Barriers to feeding critically ill patients: a multicenter survey of critical care nurses.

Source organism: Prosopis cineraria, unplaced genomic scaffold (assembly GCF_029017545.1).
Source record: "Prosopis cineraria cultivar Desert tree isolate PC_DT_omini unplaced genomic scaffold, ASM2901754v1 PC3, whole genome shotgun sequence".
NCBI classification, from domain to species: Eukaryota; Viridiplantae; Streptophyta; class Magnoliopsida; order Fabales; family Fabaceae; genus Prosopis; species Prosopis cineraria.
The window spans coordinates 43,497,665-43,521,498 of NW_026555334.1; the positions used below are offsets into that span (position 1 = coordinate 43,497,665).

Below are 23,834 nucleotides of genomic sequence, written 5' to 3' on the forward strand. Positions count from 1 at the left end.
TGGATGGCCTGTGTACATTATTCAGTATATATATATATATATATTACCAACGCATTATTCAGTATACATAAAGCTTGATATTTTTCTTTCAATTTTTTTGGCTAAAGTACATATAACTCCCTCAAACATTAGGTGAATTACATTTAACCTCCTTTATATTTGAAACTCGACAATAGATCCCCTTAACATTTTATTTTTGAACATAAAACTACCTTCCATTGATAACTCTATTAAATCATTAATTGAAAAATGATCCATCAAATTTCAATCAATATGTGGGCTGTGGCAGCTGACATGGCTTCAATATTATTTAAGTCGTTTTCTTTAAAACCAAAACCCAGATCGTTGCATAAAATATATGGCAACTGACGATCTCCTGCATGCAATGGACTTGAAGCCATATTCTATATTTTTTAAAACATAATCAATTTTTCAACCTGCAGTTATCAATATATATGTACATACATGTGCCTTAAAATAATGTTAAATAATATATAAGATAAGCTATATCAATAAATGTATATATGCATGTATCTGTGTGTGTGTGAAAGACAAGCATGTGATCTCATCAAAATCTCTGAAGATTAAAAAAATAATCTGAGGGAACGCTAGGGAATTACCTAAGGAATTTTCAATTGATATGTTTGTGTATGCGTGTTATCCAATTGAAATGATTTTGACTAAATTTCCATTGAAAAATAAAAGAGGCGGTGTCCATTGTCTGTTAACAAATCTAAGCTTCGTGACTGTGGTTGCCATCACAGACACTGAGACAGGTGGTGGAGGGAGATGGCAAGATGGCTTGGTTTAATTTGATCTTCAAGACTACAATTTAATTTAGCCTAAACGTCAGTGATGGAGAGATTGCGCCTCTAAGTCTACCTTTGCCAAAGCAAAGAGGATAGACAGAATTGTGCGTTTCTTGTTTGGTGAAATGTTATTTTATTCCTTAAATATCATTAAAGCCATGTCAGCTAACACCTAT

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PURPOSE: The aims of this study were to describe the barriers to enterally feeding critically ill patients from a nursing perspective and to examine whether these barriers differ across centers. MATERIALS AND METHODS: A cross-sectional survey was conducted in 5 hospitals in North America. A 45-item questionnaire was administered to critical care nurses to evaluate the barriers to enterally feeding patients. RESULTS: A total of 138 of 340 critical care nurses completed the questionnaire (response rate of 41%). The 5 most important barriers to nurses were as follows: (1) other aspects of patient care taking priority over nutrition, (2) not enough feeding pumps available, (3) enteral formula not available on the unit, (4) difficulties in obtaining small bowel access in patients not tolerating enteral nutrition, and (5) no or not enough dietitian coverage during weekends and holidays. For 18 (81%) of 22 potential barriers, the rated magnitude of importance was similar across the 5 intensive care units. CONCLUSION: Nurses in our multicenter survey identified important barriers to providing adequate enteral nutrition to their critically ill patients. The importance of these barriers does not appear to differ significantly across different clinical settings. Future research is required to evaluate if tailoring interventions to overcome these identified barriers is an effective strategy of improving nutrition practice.
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